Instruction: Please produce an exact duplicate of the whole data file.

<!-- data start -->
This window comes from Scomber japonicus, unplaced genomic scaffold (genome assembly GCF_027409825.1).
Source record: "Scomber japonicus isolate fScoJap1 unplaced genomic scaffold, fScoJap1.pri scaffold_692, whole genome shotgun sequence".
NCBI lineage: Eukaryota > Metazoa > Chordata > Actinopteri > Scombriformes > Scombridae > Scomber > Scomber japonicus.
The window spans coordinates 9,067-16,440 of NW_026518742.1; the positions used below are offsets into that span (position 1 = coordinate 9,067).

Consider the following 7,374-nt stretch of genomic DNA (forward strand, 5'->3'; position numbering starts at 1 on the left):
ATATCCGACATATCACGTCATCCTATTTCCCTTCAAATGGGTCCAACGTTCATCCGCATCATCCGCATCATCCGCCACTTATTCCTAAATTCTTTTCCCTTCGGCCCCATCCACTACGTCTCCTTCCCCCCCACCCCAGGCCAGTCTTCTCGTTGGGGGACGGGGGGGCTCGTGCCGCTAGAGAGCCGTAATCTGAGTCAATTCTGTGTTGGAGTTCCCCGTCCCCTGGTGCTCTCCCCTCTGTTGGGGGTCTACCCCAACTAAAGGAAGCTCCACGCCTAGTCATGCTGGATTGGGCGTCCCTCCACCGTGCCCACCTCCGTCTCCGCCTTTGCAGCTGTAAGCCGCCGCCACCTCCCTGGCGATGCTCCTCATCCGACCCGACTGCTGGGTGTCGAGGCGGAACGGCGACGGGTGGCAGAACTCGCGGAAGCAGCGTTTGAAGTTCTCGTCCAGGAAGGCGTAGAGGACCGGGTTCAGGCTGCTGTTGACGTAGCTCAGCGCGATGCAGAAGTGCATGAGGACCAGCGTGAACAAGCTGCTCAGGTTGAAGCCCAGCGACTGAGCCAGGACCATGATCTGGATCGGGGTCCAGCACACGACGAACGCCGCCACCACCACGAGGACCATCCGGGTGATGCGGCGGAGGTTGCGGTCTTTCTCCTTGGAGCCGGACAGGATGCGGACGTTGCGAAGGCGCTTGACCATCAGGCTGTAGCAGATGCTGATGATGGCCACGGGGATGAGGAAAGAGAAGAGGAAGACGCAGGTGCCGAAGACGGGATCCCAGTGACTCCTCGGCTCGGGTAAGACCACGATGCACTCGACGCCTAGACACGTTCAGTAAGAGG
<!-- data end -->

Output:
This window comes from Scomber japonicus, unplaced genomic scaffold (genome assembly GCF_027409825.1).
Source record: "Scomber japonicus isolate fScoJap1 unplaced genomic scaffold, fScoJap1.pri scaffold_692, whole genome shotgun sequence".
NCBI lineage: Eukaryota > Metazoa > Chordata > Actinopteri > Scombriformes > Scombridae > Scomber > Scomber japonicus.
The window spans coordinates 9,067-16,440 of NW_026518742.1; the positions used below are offsets into that span (position 1 = coordinate 9,067).

Consider the following 7,374-nt stretch of genomic DNA (forward strand, 5'->3'; position numbering starts at 1 on the left):
ATATCCGACATATCACGTCATCCTATTTCCCTTCAAATGGGTCCAACGTTCATCCGCATCATCCGCATCATCCGCCACTTATTCCTAAATTCTTTTCCCTTCGGCCCCATCCACTACGTCTCCTTCCCCCCCACCCCAGGCCAGTCTTCTCGTTGGGGGACGGGGGGGCTCGTGCCGCTAGAGAGCCGTAATCTGAGTCAATTCTGTGTTGGAGTTCCCCGTCCCCTGGTGCTCTCCCCTCTGTTGGGGGTCTACCCCAACTAAAGGAAGCTCCACGCCTAGTCATGCTGGATTGGGCGTCCCTCCACCGTGCCCACCTCCGTCTCCGCCTTTGCAGCTGTAAGCCGCCGCCACCTCCCTGGCGATGCTCCTCATCCGACCCGACTGCTGGGTGTCGAGGCGGAACGGCGACGGGTGGCAGAACTCGCGGAAGCAGCGTTTGAAGTTCTCGTCCAGGAAGGCGTAGAGGACCGGGTTCAGGCTGCTGTTGACGTAGCTCAGCGCGATGCAGAAGTGCATGAGGACCAGCGTGAACAAGCTGCTCAGGTTGAAGCCCAGCGACTGAGCCAGGACCATGATCTGGATCGGGGTCCAGCACACGACGAACGCCGCCACCACCACGAGGACCATCCGGGTGATGCGGCGGAGGTTGCGGTCTTTCTCCTTGGAGCCGGACAGGATGCGGACGTTGCGAAGGCGCTTGACCATCAGGCTGTAGCAGATGCTGATGATGGCCACGGGGATGAGGAAAGAGAAGAGGAAGACGCAGGTGCCGAAGACGGGATCCCAGTGACTCCTCGGCTCGGGTAAGACCACGATGCACTCGACGCCTAGACACGTTCAGTAAGAGG